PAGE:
Murray Legge, FAIA, is a principal at Murray Legge Architecture in Austin and a founding member of the interdisciplinary group Legge Lewis Legge. His work ranges from architecture and landscape design to public art, and he has been the recipient of many local and national awards, including the prestigious Lyceum Fellowship.
Where did you grow up?
I grew up in the small farming hamlet of Whitevale, outside of Toronto, Ontario. It was a tight community of about 100 families surrounded by farmland and wilderness. This historic town had a vibrant mix of people — about half were writers, filmmakers, engineers, and actors who worked in Toronto, while the other half were farmers, millwrights, and blacksmiths who worked in the surrounding county. Our neighbours on Byron Street were an American expat zookeeper, on one side, and an English toy manufacturer on the other.
The village itself is situated in a valley formed by a creek running through the center of town. There was a feed mill, small library, and general store with a post office. In Whitevale, our playground was complete with forests, bluffs, and an abandoned gravel pit. A pond and mile-long millrace powered the mill. In the winter, we would skate the millrace under the cedar boughs covered in snow.
If you were not an architect, what other profession would you have pursued?
I began studying architecture on a dare, with the plan to switch to filmmaking at some point. I really liked the idea of architectural education but, in the beginning, not the idea of becoming an architect. I did become an architect; however, I had the great fortune to marry a very talented filmmaker.
Pen, pencil or computer?
The architecture school I attended, The Cooper Union, considered hand drawing a sacred act, while computer drawing was frowned upon. Computers were seen as stripping the life out of drawing. I was part of the last generation of architects trained entirely with hand drawing. Despite this, I really love the digital tools, for both their design and fabrication potential. I use a combination of hand drawing, modeling, and rendering software. I will often work through details by hand.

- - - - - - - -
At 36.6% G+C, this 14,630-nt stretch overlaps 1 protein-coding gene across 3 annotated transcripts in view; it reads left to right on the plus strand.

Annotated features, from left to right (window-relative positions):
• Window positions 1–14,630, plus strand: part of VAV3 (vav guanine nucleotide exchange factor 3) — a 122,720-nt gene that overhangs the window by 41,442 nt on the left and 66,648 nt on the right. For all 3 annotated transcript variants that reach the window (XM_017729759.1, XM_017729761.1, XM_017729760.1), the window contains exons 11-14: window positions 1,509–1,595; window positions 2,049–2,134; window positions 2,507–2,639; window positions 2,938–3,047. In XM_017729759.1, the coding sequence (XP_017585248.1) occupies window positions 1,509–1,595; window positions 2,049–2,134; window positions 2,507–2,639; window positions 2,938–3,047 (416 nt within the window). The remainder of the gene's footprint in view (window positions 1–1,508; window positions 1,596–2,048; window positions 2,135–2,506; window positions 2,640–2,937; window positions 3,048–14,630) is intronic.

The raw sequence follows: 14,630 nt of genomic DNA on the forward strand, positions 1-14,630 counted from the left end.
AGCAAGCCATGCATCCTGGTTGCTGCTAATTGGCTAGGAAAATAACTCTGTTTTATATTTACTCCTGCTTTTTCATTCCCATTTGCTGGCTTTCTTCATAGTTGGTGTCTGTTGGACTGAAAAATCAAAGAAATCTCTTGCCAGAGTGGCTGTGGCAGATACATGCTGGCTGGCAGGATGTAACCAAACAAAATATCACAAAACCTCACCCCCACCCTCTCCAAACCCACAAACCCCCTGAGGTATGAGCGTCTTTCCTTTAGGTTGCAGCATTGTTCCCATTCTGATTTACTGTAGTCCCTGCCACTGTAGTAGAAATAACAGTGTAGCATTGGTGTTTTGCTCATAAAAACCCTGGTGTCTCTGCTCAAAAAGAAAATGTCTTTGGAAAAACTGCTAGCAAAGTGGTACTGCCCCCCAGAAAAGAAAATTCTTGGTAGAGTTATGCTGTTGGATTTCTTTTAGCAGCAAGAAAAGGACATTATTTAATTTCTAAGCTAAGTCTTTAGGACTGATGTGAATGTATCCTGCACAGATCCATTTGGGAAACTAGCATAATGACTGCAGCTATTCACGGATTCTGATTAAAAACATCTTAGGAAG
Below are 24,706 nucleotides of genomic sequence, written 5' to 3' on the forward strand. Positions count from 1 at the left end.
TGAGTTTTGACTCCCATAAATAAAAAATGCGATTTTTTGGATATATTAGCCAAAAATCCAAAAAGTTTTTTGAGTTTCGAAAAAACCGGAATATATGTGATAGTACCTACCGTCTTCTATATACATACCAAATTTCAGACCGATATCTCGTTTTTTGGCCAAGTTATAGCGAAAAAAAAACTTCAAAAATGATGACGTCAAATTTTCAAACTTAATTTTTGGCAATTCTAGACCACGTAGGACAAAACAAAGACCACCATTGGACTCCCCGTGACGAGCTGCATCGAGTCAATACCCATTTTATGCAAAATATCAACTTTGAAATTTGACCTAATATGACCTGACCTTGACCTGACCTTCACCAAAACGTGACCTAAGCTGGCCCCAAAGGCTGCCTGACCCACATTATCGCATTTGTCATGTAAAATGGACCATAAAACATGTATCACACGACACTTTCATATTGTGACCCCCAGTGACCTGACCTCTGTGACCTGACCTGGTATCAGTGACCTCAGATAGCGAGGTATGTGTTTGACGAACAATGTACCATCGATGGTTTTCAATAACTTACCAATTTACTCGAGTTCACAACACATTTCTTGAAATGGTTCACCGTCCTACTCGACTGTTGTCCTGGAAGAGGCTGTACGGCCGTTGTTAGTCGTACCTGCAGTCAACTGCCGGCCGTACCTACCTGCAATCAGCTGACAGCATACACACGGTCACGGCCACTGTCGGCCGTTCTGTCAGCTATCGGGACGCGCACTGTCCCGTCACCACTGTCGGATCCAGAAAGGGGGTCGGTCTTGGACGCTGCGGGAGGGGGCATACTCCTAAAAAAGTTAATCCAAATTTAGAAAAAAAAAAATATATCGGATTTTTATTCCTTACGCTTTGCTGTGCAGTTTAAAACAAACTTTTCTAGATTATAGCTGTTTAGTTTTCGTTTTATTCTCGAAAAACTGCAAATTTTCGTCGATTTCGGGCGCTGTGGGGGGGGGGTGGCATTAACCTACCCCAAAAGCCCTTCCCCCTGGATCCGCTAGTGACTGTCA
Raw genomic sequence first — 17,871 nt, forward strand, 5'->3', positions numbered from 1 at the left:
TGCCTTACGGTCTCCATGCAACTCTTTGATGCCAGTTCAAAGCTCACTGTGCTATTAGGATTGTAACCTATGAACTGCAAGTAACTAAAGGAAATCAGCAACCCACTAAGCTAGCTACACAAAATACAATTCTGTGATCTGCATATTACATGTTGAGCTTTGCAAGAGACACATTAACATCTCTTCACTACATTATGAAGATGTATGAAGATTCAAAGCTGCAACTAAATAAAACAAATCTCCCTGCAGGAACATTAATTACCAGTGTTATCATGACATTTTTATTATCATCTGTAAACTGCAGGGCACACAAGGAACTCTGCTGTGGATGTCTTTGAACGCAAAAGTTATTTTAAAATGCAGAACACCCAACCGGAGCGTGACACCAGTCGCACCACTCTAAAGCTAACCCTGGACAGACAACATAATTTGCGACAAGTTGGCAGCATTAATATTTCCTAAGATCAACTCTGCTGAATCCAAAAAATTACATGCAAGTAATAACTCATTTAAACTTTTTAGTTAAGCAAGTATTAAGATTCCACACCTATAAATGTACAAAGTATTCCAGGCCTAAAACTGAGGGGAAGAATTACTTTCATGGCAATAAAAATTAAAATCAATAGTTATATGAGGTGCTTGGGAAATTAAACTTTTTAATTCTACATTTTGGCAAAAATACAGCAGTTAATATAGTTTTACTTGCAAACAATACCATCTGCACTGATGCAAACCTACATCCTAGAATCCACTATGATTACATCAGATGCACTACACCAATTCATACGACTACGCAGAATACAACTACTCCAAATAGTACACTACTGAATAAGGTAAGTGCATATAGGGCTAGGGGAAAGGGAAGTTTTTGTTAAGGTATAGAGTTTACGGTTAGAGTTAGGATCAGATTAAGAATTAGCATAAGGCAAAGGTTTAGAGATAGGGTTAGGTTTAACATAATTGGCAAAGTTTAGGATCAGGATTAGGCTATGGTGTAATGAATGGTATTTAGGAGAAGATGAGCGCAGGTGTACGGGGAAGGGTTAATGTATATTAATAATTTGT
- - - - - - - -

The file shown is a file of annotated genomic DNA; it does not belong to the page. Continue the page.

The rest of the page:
Where do you find inspiration?
I find inspiration in many different places, but I do come back to certain works. An example would be Sigurd Lewerentz Flower Kiosk in the Malmo Cemetery. It is a modest building, and quietly inventive and playful in many ways, through its detailing and structure. This building shows that you do not have to wait for an ambitious commission with a big budget to do astonishing work.
I often look outside of architecture for ideas and inspiration. Some constant companions have been the Japanese artist Katsushika Hokusai and the German botanical photographer Karl Blossfeldt. Both produced work that is focused and craft-oriented while radiating a sense of wonder and awe of the world.
What is your favorite time of year?
Fall is a great time of year. It is interesting having grown up in the north and now living in the south. In the north, seasons are much more intense, and the fall always signaled a goodbye to the short summer season and a shifting to the long interior winter season. Living in Texas, the fall season has a very different feeling to it. With the first cold fronts blowing in from the north, the fall often signals a shift from the intense and challenging heat of the summer to a much more hospitable temperature. It is the inverse of the north.
What community activities do you participate in?
We have been involved in several community activities. For the last few years, we’ve worked with the outstanding nonprofit tutoring center Austin Bat Cave in order to help them develop a permanent home.